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Fine Books Review

Renaissance Readers

A new book examines how post-Gutenberg publishers and readers shaped early modern culture By Jeremy Dibbell Jeremy Dibbell is an assistant reference librarian at the Massachusetts Historical Society in Boston. An earlier version of this review appeared on the author’s blog,

Jacket image of David Howard’s Lost Rights, published last month. Courtesy of Houghton Mifflin Harcourt.

The Book in the Renaissance

Andrew Pettegree;
Yale University Press;
421 pages;
69 b/w illustrations;
hardcover; $40
Buy it Now

Andrew Pettegree’s The Book in the Renaissance (Yale University Press) examines the first 150 years of print culture in Europe, surveying its origins, its spread, its characters, and its impact on the western world. Straight away he makes the key point, that early print culture was shaped “less by the idealism of scholars than by pragmatic businessmen for whom the only books that mattered were those that turned a profit,” and these weren’t (for the most part) the great folio tomes we know and love, but cheap, short, disposable pieces of news, controversial literature, popular science, and medicine.

Many of these productions, which Pettegree correctly describes as the bedrock of the nascent printing industry, have failed to survive at all, or if they do, it’s in a strikingly small number of copies (his example, on page 333, that of all the sixteenth-century books published in French more than half are known from only a single copy, was certainly enough to raise my eyebrows). Using the new technologies now available to us, Pettegree suggests that we can, “for the first time chart a coherent narrative of print, from the first experiments of the 1450s to the dawn of a mass information society.”

Pettegree’s opening chapters describe the early trials and tribulations of the printing trade, as processes of coordination were developed and commercialization schemes were launched (it became immediately clear, he notes, that jobbing work was going to be an absolute necessity when printing large projects, since the capital outlay for materials had to be made long before profits from book sales could be expected). He then chronicles the not-always-positive reaction to printing’s spread, as readers adapted to the new medium and printers sought niches within which they might operate successfully. A survey of print networks follows, as Pettegree uses several case studies to chart the geographic connections between authors, printers, booksellers, collectors, and others connected with the book world.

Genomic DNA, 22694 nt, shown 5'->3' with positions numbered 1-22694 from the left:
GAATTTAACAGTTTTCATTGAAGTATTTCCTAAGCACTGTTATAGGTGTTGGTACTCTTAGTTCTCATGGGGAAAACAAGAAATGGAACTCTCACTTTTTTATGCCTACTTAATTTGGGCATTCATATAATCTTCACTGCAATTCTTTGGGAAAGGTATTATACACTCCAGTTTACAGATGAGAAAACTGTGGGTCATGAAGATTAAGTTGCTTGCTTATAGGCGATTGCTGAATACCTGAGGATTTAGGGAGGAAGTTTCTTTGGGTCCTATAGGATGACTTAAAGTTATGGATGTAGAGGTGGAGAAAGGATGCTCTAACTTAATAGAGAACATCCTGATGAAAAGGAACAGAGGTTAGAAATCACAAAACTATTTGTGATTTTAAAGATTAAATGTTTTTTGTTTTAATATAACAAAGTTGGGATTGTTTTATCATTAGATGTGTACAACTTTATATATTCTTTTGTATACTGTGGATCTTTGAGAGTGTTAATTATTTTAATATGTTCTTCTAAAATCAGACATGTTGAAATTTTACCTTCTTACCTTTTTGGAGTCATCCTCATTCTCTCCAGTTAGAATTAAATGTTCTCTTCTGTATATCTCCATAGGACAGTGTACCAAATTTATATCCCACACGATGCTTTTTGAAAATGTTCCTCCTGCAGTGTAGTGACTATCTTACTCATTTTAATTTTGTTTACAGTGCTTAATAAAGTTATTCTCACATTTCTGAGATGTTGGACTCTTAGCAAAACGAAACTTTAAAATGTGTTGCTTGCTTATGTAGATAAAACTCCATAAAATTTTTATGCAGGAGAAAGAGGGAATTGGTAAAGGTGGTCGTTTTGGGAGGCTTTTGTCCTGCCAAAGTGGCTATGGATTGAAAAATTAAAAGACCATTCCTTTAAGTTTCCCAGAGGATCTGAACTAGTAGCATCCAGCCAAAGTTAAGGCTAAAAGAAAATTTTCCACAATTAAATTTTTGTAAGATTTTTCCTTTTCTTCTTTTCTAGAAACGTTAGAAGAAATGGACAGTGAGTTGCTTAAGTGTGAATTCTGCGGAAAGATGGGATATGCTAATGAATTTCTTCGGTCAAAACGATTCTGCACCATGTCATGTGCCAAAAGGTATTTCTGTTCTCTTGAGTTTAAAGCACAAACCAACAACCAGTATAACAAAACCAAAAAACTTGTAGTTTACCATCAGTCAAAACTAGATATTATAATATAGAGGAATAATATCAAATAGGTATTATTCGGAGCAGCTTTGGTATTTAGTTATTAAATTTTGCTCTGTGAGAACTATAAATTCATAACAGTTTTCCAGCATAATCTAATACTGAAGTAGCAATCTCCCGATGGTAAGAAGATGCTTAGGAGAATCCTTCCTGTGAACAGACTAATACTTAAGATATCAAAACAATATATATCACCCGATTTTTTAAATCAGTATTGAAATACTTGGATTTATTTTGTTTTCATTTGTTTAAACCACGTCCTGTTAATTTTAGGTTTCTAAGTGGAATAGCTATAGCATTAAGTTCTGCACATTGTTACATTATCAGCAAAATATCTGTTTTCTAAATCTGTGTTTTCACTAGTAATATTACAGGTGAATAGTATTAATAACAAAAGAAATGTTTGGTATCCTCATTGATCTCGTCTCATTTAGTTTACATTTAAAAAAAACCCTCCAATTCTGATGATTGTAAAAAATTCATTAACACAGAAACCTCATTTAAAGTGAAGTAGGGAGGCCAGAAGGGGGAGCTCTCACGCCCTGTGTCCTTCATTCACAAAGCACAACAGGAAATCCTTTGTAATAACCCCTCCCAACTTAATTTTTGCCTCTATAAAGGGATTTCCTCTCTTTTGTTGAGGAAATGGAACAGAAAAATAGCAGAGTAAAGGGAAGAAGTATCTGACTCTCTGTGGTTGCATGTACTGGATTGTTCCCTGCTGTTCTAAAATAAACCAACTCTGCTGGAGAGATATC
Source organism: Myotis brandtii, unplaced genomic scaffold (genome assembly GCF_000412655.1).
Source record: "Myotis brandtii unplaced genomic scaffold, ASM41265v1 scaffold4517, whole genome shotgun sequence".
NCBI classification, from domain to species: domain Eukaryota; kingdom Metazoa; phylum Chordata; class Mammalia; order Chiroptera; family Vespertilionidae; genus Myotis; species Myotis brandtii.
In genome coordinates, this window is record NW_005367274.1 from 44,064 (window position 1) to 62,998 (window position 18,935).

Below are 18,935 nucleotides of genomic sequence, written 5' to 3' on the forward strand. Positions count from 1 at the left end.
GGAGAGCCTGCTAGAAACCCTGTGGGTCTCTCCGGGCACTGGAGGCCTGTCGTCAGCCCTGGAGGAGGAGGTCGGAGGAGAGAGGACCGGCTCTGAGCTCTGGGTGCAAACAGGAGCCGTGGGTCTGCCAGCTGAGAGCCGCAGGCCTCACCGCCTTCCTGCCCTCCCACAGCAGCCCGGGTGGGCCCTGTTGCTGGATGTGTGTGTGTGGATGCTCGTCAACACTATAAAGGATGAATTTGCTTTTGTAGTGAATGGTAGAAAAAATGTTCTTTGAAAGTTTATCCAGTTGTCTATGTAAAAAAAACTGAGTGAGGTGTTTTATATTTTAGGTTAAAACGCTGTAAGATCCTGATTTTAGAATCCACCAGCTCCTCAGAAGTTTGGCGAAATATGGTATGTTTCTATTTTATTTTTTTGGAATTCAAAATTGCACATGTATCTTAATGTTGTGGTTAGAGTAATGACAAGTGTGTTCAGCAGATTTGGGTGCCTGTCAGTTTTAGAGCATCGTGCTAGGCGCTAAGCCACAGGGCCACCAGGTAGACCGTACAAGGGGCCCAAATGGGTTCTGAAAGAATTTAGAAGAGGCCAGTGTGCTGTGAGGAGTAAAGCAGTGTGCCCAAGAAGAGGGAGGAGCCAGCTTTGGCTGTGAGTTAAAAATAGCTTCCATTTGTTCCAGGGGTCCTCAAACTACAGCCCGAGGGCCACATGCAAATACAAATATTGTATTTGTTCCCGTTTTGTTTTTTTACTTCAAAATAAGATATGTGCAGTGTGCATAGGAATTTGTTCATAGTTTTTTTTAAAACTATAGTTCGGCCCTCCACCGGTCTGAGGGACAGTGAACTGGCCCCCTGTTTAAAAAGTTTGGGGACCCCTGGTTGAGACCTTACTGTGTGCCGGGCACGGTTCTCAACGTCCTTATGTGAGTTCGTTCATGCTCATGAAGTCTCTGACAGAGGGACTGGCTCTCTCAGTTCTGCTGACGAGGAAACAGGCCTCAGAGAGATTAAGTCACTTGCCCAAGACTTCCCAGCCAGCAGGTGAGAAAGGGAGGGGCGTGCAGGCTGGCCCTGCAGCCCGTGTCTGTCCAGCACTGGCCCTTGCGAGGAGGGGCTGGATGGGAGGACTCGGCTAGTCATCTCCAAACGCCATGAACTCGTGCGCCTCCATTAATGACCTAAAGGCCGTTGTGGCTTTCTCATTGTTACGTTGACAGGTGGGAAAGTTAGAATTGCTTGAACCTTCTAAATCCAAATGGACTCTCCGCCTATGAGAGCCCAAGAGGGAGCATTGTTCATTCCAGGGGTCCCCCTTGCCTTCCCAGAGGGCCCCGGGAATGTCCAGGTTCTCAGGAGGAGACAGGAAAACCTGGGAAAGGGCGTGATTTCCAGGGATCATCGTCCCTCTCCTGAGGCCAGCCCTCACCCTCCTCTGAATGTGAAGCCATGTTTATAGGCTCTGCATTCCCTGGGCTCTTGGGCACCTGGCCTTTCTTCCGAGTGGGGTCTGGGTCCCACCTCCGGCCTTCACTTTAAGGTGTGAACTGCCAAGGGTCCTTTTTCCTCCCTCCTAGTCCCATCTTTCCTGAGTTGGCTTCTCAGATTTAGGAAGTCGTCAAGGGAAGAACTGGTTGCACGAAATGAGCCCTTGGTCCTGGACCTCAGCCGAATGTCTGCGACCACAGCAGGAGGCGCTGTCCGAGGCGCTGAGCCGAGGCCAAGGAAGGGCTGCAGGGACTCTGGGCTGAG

Pettegree’s examples encompass a wide range of personalities, from Aldus Manutius and Nicolas Jenson with their groundbreaking typographical and publishing strategies, to Erasmus (“almost certainly the first living author to make a substantial living from writing,” whose intimate involvement with the production process of his books was fascinating to learn of) to Martin Luther.

“By the year 1600, one hundred and fifty years after Gutenberg’s Bible was first exhibited at the Frankfurt Fair, Europe’s presses had cranked out something in the region of 350,000 separate titles: a cumulative total of some one hundred million individual copies.” —from The Book in the Renaissance

Given the author’s personal research interests and previous works, it’s not too much of a surprise that much of the book focuses on the Reformation’s impact on the book world and print culture. While there are chapters centered around literary publications, news-sheets, schoolbooks, and other genres (medical works, emblem books, &c.), these (though good) didn’t feel as strong as Pettegree’s treatment of the religious conflict that engulfed Europe and played a major role in shaping certain aspects of the book world during the sixteenth century. The struggle led to the first decisive steps toward censorship, geographic shifts in printing centers, and disruptions of the international book market.

As is usually the case with Yale University Press books, the high quality of the physical book complements the author’s text. The jacket is illustrated with a beautiful reproduction of Lorenzo Lotto’s Portrait of a Gentleman in his Study, and the many in-text images and maps are both well-reproduced and integrated nicely into the text. Additionally, the book has both full citation notes and a complete bibliography, which is as it should be.

For those with even a passing interest in book history, The Book in the Renaissance is essential. Like the Universal Short Title Catalogue project Pettegree directs as head of the School of History at the University of St. Andrews in Scotland, this fascinating and readable work deserves wide notice.

Jeremy Dibbell is an assistant reference librarian at the Massachusetts Historical Society in Boston. An earlier version of this review appeared on the author’s blog, PhiloBiblos.
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